Filmmaker Crystal Emery has often been a reluctant member of “the one and only club.”
Emery – director and producer of the 2016 documentary feature “Black Women in Medicine,” founder and CEO of URU The Right to Be Inc., and a AAAS IF/THEN Ambassador – has had the experience of being the only woman, the only person of color or the only person with a disability in a space, she told attendees of the Emerging Researchers National (ERN) Conference in STEM in Washington, D.C.
“Now I’m sure everybody in here has had the experience of being in ‘the one and only club,’” Emery said. Being the default representative for an underrepresented group can be a challenging burden, she added.
Yet Emery urged attendees to be their unique selves and continue pursuing work that they find meaningful.
“I will not accept defeat, and neither should you,” Emery said during her Feb. 7 plenary address.
The Emerging Researchers National Conference in STEM, hosted by the American Association for the Advancement of Science’s Diversity, Equity and Inclusion program and the National Science Foundation’s Division of Human Resource Development, provides undergraduate and graduate students in STEM – especially those from underrepresented minority groups and those with disabilities – opportunities to develop critical communication skills and prepare for science careers in a global workforce.
Now in its 10th year, the 2020 conference also provided an opportunity for its record-breaking 1,500 participants – mostly students representing hundreds of colleges and universities – to share their work, get inspired by others’ work and be part of a community.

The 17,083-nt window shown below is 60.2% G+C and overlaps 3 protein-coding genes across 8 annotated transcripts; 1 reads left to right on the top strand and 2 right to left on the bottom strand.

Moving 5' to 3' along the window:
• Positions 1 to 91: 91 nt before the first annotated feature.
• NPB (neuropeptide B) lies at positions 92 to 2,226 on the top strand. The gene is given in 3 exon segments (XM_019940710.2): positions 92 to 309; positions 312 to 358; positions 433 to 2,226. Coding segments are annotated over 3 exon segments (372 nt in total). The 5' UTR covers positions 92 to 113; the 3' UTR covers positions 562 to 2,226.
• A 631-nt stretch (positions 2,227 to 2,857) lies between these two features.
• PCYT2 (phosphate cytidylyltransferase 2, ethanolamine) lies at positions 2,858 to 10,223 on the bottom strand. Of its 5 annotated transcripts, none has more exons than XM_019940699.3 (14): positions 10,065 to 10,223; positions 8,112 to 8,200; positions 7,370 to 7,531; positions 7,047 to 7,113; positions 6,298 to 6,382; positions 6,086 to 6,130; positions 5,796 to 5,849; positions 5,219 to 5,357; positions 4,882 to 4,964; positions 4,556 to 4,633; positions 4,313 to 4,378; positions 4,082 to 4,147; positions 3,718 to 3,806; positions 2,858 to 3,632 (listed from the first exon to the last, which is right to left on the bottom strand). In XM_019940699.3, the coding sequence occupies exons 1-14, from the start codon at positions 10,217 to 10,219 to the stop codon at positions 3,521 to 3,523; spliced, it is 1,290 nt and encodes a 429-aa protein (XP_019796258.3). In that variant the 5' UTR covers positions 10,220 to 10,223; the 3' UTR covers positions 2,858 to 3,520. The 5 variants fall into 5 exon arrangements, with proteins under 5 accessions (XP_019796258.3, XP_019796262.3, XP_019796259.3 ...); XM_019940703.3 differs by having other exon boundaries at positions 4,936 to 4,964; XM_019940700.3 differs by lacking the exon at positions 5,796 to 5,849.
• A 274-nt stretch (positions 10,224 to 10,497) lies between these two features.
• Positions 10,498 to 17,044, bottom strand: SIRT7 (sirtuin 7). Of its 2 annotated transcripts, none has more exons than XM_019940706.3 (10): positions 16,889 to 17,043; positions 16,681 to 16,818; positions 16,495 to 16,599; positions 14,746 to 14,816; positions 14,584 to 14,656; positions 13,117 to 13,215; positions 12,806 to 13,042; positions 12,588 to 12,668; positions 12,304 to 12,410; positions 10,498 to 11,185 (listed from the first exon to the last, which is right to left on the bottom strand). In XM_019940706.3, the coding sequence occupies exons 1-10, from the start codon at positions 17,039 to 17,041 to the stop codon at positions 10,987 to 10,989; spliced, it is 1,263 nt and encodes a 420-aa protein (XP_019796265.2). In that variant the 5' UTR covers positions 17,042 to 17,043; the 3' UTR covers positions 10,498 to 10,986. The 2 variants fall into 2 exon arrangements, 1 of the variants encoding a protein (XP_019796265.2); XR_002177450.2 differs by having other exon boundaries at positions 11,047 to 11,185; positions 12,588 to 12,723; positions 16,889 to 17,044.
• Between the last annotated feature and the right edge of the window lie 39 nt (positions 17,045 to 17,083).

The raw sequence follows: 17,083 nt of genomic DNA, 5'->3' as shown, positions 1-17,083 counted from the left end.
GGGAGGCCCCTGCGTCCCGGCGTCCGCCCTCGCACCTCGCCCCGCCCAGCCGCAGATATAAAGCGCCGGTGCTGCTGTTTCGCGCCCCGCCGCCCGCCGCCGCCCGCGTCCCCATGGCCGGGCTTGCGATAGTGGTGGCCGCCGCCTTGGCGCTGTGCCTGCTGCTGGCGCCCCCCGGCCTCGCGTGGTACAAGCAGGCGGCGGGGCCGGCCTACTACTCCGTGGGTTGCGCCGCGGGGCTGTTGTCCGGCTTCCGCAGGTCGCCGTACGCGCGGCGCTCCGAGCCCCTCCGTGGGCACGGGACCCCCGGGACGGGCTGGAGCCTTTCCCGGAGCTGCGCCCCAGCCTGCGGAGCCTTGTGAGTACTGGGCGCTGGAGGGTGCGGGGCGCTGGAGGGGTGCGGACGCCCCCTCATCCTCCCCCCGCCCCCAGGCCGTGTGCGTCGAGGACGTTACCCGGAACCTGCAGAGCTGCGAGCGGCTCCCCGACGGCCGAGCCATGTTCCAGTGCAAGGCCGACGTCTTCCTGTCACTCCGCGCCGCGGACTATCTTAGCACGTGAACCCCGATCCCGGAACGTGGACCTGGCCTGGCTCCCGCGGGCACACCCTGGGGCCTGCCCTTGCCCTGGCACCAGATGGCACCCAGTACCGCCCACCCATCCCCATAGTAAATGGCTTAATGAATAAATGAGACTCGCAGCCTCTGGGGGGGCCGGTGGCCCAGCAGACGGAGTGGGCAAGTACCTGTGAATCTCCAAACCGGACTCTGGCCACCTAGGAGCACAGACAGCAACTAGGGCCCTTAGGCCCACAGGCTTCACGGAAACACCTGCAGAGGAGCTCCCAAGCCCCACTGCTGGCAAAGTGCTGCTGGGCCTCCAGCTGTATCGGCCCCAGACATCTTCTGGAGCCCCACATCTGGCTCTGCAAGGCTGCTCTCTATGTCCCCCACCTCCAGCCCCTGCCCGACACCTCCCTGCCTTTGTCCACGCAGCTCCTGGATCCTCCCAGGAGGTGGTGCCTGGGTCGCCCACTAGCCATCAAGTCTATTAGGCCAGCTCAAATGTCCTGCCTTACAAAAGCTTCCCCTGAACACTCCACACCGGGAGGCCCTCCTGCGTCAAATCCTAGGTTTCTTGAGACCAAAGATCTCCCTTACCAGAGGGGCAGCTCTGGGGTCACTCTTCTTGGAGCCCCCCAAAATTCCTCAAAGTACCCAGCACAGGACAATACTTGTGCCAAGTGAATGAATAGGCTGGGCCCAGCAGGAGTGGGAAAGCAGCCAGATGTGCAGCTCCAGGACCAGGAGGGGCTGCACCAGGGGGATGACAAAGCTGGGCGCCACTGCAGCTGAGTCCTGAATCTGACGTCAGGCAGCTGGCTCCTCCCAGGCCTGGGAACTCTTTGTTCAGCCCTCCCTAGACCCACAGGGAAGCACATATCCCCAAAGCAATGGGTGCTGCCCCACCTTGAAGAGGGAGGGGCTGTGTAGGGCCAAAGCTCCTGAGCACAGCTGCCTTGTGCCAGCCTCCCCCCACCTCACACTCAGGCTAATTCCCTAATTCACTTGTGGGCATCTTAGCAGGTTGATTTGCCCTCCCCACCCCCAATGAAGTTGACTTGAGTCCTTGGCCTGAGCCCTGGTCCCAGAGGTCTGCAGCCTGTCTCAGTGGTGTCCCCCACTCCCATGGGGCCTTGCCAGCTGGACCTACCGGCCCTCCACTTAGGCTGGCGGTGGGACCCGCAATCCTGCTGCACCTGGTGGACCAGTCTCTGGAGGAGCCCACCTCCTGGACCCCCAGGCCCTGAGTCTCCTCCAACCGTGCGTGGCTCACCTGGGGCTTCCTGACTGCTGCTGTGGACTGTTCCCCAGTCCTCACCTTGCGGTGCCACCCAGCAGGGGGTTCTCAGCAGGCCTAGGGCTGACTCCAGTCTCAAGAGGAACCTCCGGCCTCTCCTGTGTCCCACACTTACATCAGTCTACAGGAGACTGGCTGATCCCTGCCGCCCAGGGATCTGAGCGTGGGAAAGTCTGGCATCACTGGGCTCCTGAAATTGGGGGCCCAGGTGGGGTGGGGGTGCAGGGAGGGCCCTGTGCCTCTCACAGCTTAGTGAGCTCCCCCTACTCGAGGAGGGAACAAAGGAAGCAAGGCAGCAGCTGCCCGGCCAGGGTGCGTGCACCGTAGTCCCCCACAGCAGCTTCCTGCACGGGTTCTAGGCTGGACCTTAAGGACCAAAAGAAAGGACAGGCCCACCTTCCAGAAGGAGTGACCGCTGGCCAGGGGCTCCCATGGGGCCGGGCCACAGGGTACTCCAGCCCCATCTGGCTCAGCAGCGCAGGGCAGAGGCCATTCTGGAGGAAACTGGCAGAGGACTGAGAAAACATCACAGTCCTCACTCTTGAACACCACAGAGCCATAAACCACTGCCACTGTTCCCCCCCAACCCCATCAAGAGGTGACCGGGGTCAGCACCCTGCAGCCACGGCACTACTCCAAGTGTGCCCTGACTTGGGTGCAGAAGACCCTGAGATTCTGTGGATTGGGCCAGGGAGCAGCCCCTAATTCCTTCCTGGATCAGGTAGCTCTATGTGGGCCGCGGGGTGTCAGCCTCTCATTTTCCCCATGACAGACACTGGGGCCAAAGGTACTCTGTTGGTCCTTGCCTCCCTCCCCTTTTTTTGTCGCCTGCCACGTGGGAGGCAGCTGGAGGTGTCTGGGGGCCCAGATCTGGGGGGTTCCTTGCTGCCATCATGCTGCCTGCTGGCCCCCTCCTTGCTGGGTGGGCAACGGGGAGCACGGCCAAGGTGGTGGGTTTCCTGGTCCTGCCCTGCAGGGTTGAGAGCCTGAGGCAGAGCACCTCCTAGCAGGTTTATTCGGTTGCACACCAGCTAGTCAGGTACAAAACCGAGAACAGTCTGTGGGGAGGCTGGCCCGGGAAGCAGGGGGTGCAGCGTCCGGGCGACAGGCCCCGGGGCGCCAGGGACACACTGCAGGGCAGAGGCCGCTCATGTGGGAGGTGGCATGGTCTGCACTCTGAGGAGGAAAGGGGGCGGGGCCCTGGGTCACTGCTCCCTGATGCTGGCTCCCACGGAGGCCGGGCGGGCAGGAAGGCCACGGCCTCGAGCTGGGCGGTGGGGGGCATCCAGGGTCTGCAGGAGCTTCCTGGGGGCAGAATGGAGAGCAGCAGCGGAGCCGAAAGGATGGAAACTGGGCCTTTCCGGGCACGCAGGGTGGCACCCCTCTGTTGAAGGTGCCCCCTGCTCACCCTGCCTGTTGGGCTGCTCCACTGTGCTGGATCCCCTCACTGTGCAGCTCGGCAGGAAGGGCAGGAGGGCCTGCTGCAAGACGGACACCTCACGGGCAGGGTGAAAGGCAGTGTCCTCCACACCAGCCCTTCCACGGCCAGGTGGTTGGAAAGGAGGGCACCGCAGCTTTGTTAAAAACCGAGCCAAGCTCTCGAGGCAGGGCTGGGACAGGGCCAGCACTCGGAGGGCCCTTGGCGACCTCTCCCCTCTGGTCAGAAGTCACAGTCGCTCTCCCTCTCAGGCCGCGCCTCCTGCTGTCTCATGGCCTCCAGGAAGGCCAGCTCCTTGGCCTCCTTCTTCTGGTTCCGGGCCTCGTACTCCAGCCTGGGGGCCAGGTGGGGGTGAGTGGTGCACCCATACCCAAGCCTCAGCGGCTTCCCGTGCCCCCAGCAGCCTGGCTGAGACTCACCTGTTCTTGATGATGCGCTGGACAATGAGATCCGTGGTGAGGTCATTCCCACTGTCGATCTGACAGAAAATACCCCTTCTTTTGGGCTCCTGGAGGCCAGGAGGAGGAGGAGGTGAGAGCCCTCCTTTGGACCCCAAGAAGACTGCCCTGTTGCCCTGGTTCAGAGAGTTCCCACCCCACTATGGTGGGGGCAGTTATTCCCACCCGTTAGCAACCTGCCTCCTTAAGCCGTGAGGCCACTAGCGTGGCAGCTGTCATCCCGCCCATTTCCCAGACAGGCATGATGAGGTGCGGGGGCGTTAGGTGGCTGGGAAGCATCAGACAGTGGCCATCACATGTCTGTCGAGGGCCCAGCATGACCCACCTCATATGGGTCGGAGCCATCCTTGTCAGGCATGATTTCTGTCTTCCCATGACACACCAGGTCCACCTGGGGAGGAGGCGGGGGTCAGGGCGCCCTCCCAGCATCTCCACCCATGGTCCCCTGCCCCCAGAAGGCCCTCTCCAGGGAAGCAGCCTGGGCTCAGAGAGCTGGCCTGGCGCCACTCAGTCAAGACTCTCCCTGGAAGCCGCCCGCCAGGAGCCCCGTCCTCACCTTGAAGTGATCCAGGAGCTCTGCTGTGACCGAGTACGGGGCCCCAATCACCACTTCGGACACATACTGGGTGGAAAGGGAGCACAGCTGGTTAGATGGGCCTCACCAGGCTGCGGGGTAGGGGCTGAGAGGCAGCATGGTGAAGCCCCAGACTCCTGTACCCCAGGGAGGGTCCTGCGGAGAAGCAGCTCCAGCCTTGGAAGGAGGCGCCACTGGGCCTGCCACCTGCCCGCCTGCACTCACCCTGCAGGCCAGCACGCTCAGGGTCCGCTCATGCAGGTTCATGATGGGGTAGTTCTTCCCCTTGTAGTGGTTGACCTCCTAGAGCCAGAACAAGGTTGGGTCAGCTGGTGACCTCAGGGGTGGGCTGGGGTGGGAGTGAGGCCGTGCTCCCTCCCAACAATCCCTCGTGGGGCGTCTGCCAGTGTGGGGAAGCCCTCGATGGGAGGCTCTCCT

“People can come here and be themselves,” said Shirley Malcom, senior adviser at AAAS and director of AAAS’ SEA Change program. “This is the kind of place where we are cheering for each other.”
The ERN agenda featured several sessions that aimed to inspire conference-goers. John Urschel, a former football player for the Baltimore Ravens, spoke about experiences while pursuing his Ph.D. at the Massachusetts Institute of Technology. A panel drawn from the growing pool of ERN alumni shared how the conference has shaped their career and education plans and how their participation in ERN has informed their desire to give back and make a difference. Representatives of AAAS and NSF, including AAAS CEO Sudip Parikh; Claudia Rankins, program director of NSF’s Division of Human Resource Development; and Sylvia James, NSF deputy assistant director for the directorate of education and human resources, delivered remarks on the conference theme “Preparing Diverse Researchers to Address Global Challenges.”
Another panel, focused on applying STEM to social justice, was also heavily attended with students remaining for more than an hour afterward to ask questions of the panelists, according to Iris R. Wagstaff, STEM program director at AAAS and ERN conference lead.
The panel, Wagstaff said, sought “to show you all the options, all the opportunities, all the different career pathways that are available to you to leverage your STEM background to really address these global challenges that we need you to address.”
Davina Durgana spoke with ERN attendees about her work using statistics to better understand modern slavery. A senior statistician at the Walk Free Foundation, an adjunct instructor at American University’s School of International Service and an AAAS IF/THEN Ambassador, Durgana develops models to track the number of people in forced labor and forced marriage and predict sectors and populations that are vulnerable to modern slavery.